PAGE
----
Re-enter and roll self-rescue video demonstration

Alec Bloyd-Peshkin and I shot several rescues in the marina on Lake Michigan this weekend. This is the first of these self rescue techniques.

The re-enter and roll is probably the best self-rescue technique after a roll has failed. It is simple and relies on no special equipment. The paddler simply re-enters the cockpit and then rolls the kayak up full of water.

Sea Kayak Re-Enter and Roll from Keith Wikle on Vimeo.

Note the time signature on the video from the moment the paddler is out of the kayak until the kayak is upright. 15 seconds.

There are some slight drawbacks. Once you are up, you have a kayak full of water. You must get the skirt back on. But both of these seem minor to being back upright in the kayak.

This video may seem elementary to some. And perhaps advanced to those without a roll. It is actually a very basic rescue. There are fewer things to remember than with a paddle float re-entry. You spend less time in the water fidgeting about with gear and more time getting back underway. I actually think this method is better for rough water than a cowboy scramble. With a re-enter and roll the paddler is already back in the boat, no precarious balancing act, and then wiggling back in. The paddle is already in your hand and you are ready to brace if need be. Note the supporting sculling strokes for balance after the roll to ensure the paddler stays upright.

This was a great day with bright sunshine. The water was only in the 40s and the air in the 50s. Good fun. See any major Chicago landmark in the background of the video?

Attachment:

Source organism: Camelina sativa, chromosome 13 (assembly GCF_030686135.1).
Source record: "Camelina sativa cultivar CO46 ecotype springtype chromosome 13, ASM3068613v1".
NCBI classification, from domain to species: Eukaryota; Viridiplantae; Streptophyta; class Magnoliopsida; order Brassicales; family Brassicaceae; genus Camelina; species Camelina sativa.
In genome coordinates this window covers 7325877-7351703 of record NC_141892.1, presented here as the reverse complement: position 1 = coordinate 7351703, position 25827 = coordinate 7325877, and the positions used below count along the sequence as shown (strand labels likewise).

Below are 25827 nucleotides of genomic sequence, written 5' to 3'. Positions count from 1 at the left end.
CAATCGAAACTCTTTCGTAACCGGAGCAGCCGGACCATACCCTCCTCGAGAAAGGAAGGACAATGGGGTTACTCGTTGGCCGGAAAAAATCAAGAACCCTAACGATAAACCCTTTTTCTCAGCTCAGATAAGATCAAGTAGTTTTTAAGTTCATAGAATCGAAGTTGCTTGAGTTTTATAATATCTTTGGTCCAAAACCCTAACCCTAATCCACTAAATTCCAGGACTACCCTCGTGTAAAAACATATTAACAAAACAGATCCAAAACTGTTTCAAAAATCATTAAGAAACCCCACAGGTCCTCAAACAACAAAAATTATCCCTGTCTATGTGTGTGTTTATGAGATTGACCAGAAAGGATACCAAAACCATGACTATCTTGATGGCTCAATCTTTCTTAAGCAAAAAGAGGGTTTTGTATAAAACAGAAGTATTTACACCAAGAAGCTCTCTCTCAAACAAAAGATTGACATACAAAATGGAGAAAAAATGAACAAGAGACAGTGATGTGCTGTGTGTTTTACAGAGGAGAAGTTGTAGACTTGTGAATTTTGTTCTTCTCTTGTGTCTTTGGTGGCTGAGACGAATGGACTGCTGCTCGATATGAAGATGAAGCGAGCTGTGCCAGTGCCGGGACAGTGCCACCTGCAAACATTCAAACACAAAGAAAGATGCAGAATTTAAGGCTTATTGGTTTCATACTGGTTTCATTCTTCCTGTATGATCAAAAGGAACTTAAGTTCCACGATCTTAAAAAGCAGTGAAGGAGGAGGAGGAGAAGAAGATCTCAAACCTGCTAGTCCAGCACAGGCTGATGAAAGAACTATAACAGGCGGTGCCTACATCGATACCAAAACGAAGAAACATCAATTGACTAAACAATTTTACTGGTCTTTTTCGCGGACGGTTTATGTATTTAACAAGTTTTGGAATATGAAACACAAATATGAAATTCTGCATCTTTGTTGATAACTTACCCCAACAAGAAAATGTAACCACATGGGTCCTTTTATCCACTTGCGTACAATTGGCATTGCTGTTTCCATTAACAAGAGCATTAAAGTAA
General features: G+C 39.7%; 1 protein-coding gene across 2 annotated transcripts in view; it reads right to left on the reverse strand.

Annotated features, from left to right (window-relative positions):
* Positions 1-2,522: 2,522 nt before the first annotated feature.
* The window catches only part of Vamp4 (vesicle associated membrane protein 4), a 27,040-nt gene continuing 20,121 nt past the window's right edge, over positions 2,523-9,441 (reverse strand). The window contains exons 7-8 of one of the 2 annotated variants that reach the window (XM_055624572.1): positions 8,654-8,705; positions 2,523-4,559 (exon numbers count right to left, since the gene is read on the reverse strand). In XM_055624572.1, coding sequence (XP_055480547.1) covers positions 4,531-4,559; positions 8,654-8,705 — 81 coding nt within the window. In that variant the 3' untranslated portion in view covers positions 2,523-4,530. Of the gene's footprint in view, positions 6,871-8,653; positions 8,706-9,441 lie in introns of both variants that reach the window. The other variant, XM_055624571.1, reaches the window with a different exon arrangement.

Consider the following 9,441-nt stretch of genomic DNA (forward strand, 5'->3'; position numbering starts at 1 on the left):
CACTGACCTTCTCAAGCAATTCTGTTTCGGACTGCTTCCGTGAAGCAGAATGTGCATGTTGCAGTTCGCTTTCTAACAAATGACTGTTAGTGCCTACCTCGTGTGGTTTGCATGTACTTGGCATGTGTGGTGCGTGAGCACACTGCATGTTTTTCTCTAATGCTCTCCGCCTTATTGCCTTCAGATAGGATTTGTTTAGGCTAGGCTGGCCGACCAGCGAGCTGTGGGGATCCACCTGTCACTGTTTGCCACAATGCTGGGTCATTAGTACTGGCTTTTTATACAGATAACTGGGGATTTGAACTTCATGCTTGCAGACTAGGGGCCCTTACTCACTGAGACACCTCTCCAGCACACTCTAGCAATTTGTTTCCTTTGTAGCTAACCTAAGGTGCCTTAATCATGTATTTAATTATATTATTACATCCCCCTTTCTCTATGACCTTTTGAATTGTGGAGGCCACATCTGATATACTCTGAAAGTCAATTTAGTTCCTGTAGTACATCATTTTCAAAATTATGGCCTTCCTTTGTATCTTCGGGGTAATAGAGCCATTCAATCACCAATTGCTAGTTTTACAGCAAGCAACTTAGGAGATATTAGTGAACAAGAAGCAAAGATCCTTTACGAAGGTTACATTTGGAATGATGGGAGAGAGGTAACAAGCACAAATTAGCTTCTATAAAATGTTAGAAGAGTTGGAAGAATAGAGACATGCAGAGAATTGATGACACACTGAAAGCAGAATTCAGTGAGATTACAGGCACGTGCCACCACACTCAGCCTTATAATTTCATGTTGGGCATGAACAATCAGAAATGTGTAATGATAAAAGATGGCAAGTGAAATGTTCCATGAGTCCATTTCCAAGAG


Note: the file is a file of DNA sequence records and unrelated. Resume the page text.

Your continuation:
1. I also learned to roll last year in the pool. Its amazing. Interesting facts.I have bookmarked this site.

  2. Dave-

    I too have been thinking about adding an electric bilge pump for quite some time, but anecdotally I have heard many stories that they are more often than not, not worth the trouble.

    However the one pump I want is this one

  3. I learned to roll last year in the pool. I too found that it was not a real stretch to learn and do a reenter and roll. Of course, as you point out Keith, you are in conditions with a boat half filled with water. How about an electric bilge pump to empty the kayak? I understand this is quite popular in Australia, but has not gained much popularity here in the states. Both hands remain on the paddle for support if needed. Your feet are not busy pumping as they would be with a foot pump. Of course this is NOT a replacement for a hand pump. I would always keep one handy should the battery or bilge pump fail.

  4. If you find that emptying your cockpit is a challenge and you are without footpump, I would highly suggest buying a skirt with one of those pump holes built in.

    Seals has one here., It may not be all neoprene, but I know that you can get the full neoprene skirts with them possibly through special order. This allows you to stop the waves coming in but still pump out your boat.

  5. Recently, I learned to roll in a pool (Yay!). Immediately, thereafter, I made sure I could do the re-enter & roll (again, in a pool – second Yay!). However, if I was really tired, quite a bit chilled, and therefore not so coordinated, I might need the help of a paddle float to get me back up on the roll part in more realistic outside conditions. But either way, the re-enter & roll is much, much easier than the usual paddle-float re-entry. The only way this won't work is if you're already freaked out by being in the water.

  6. I did a re-enter and roll in surf, and found the emptying and skirting to be a real challenge. Once you are up, your boat is still unstable, and since it is so low, tends to take in water with each wave. A foot pump is the ultimate solution if you are paddling alone, but ideally you would have some friends show up quickly to give you a hand.

    I agree that re-enter and roll is much better than a paddle float rescue because it is critical that a person get out of cold water as soon as possible. Even if you have friends to help, this technique is faster than most other rescues.